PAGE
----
A large percentage of Netflix loyalists in the United States and the U.K. will soon have to reach deeper into their wallets if they want to keep watching “Daredevil” and second-rate documentaries at the same quality they’re used to.

Beginning later this month, the online streaming giant will begin rolling out previously promised price hikes for long-term subscribers of the high definition, or HD, plan who had been “grandfathered” in at a lower rate. In the U.K., the monthly rate will jump to 7.49 pounds ($10.57), from the current 6.99 pounds. U.S. customers will pay $2 more per month, from $7.99 to $9.99. The hikes will begin later this month in the U.K. and then will roll out elsewhere in May based on billing periods, a Netflix spokesperson said.

The increase follows a two-year period in which rates were held at their previous level for older subscribers, a move Netflix described as a “thank you to members.”

But that thank you had an expiration date, and now it’s time to pay up or pare down. Netflix said customers wishing to keep their rates from going up will have the option to choose a standard definition, or SD, plan, which offers lower-quality video and only allows streaming on one device at a time. For subscribers who don’t use the service that much, or don’t have large families to share passwords with, that might be a good alternative.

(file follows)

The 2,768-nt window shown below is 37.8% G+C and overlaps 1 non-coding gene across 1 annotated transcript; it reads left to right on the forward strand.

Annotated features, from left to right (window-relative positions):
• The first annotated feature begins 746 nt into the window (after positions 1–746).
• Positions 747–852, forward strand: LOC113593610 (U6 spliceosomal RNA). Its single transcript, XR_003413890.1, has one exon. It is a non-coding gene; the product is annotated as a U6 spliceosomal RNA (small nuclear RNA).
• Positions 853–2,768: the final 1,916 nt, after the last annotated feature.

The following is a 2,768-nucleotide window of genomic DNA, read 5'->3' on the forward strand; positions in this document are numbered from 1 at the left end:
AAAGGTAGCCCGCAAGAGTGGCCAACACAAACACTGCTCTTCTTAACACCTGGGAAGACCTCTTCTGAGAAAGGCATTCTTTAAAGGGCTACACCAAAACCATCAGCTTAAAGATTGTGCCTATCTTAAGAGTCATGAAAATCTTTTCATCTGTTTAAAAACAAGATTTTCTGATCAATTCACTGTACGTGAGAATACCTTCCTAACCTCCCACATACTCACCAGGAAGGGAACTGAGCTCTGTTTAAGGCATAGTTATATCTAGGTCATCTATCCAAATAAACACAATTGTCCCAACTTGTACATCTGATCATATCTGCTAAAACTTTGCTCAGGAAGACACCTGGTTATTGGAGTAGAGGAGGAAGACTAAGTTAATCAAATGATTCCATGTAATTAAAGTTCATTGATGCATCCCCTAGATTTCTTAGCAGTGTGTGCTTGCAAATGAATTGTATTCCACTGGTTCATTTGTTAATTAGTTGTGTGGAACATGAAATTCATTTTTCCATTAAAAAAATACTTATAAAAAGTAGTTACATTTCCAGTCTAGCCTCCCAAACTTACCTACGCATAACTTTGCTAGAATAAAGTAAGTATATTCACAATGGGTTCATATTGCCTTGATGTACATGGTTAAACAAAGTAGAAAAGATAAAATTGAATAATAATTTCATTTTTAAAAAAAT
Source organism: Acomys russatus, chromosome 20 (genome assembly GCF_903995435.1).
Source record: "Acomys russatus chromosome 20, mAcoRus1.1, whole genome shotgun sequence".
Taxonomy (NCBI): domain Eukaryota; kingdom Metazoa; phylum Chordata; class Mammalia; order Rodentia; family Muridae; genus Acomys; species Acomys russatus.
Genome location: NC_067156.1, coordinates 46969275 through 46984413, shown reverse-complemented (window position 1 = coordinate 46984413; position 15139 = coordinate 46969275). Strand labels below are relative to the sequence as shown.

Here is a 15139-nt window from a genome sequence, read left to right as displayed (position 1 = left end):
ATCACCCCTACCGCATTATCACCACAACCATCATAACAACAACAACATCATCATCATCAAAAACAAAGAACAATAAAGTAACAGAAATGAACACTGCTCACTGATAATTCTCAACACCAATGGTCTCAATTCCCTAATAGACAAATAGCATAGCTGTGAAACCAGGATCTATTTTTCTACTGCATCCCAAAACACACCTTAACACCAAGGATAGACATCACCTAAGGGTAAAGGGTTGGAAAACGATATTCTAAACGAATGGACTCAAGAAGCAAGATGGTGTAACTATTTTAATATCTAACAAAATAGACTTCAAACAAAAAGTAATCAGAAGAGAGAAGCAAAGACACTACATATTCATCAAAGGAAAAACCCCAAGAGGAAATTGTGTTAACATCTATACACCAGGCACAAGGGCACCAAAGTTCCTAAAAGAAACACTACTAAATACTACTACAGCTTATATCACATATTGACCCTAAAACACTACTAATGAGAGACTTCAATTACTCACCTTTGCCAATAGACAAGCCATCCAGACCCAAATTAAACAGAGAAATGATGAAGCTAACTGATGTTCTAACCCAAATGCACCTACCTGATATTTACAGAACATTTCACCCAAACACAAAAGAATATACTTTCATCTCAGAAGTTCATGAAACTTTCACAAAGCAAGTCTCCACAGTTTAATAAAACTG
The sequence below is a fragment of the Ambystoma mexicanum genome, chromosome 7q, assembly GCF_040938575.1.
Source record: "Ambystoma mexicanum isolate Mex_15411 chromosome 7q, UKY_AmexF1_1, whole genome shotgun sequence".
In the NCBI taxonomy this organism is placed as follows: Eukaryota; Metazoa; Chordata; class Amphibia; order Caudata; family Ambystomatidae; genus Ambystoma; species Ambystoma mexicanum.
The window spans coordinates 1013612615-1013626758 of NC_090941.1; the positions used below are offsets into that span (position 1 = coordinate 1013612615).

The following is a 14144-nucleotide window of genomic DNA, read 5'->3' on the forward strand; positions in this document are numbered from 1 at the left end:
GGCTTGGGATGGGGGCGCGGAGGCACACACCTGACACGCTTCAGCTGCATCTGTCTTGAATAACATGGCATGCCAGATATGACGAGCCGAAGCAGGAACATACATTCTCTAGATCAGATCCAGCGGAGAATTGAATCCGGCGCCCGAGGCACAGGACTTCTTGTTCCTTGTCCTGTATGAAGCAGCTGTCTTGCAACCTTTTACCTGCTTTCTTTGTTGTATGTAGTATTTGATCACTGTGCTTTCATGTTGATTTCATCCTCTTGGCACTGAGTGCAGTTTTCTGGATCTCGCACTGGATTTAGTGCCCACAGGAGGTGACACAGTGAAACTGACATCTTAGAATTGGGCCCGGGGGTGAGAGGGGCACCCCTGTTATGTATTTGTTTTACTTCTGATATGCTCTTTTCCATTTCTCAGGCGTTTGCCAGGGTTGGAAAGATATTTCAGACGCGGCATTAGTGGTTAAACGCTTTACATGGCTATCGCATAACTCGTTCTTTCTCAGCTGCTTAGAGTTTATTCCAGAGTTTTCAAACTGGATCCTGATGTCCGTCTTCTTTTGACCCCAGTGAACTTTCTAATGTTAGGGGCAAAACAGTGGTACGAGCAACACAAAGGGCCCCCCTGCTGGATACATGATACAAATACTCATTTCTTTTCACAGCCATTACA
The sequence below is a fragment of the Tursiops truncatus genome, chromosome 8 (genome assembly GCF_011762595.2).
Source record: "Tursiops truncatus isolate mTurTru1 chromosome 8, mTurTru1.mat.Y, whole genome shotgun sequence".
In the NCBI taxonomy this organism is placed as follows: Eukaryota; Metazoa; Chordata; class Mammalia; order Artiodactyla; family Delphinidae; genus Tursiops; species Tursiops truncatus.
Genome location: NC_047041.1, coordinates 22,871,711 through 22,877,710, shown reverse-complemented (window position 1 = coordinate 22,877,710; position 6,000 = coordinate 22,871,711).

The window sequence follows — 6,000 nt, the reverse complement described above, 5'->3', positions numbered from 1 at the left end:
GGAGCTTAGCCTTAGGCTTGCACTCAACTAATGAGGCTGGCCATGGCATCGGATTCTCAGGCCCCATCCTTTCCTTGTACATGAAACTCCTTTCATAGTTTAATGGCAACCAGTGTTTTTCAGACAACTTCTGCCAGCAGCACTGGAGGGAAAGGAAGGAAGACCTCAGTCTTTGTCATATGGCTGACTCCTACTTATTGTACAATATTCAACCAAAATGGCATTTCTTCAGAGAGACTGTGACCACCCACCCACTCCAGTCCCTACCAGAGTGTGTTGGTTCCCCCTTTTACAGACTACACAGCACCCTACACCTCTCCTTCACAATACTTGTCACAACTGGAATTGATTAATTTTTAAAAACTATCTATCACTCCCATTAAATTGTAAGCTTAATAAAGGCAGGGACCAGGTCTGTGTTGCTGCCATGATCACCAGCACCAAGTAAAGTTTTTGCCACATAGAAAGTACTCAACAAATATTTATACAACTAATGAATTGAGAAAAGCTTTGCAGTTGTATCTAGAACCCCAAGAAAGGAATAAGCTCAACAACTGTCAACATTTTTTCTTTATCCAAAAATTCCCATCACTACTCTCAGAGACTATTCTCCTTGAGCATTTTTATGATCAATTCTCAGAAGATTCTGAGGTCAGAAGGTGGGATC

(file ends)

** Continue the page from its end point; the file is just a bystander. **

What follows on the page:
“Impacted members will be clearly notified by email and within the service, so that they have time to decide which plan/price point works best for them,” the spokesperson said.

The price hikes were announced in 2014, so it’s clear many subscribers won’t see them coming. They also come at a time when Netflix is competing with the likes of Amazon, Hulu and a growing number of niche streaming services. Given the proliferation of alternatives — and the fact that Netflix’s own library is getting smaller by some estimates — it won’t be a surprise if a sizable number of longtime subscribers jump ship, though analysts expect the damage to be minimal.

John Blackledge, an analyst with Cowen, predicted the number of cancellations will increase “only slightly,” as Investor’s Business Daily reported. In a research note, Blackledge estimated that the price hikes will affect about 36 percent of Netflix’s U.S. streaming subscribers. As of January, the company had just under 75 million subscribers, but much of its growth over the last year has come from outside the United States.

In a letter to shareholders in January, Netflix’s chief executive, Reed Hastings, downplayed the notion that the price increase will lead to a significant exodus. “Given these members have been with us at least 2 years, we expect only slightly elevated churn,” he said.

Christopher Zara covers media and culture. News tips? Email me. Follow me on Twitter @christopherzara.